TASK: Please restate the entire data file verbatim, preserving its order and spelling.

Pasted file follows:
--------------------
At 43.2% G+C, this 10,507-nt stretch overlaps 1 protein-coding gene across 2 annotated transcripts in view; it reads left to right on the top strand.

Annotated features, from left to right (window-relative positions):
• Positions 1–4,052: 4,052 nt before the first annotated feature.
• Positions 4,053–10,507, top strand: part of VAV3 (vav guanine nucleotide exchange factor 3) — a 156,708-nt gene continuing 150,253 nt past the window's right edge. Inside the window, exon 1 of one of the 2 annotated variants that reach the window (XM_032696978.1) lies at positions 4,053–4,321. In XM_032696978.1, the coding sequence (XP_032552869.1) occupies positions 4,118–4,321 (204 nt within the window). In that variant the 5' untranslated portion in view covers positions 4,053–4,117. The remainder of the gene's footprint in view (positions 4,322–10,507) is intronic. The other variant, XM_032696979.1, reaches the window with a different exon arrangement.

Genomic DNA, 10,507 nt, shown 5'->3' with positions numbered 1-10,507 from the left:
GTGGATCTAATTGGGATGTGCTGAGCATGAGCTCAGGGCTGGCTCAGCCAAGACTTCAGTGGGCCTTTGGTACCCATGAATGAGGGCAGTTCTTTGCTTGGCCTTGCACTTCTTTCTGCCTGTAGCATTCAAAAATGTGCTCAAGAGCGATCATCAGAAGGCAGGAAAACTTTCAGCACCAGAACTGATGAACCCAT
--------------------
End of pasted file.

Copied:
At 43.2% G+C, this 10,507-nt stretch overlaps 1 protein-coding gene across 2 annotated transcripts in view; it reads left to right on the top strand.

Annotated features, from left to right (window-relative positions):
• Positions 1–4,052: 4,052 nt before the first annotated feature.
• Positions 4,053–10,507, top strand: part of VAV3 (vav guanine nucleotide exchange factor 3) — a 156,708-nt gene continuing 150,253 nt past the window's right edge. Inside the window, exon 1 of one of the 2 annotated variants that reach the window (XM_032696978.1) lies at positions 4,053–4,321. In XM_032696978.1, the coding sequence (XP_032552869.1) occupies positions 4,118–4,321 (204 nt within the window). In that variant the 5' untranslated portion in view covers positions 4,053–4,117. The remainder of the gene's footprint in view (positions 4,322–10,507) is intronic. The other variant, XM_032696979.1, reaches the window with a different exon arrangement.

Genomic DNA, 10,507 nt, shown 5'->3' with positions numbered 1-10,507 from the left:
GTGGATCTAATTGGGATGTGCTGAGCATGAGCTCAGGGCTGGCTCAGCCAAGACTTCAGTGGGCCTTTGGTACCCATGAATGAGGGCAGTTCTTTGCTTGGCCTTGCACTTCTTTCTGCCTGTAGCATTCAAAAATGTGCTCAAGAGCGATCATCAGAAGGCAGGAAAACTTTCAGCACCAGAACTGATGAACCCAT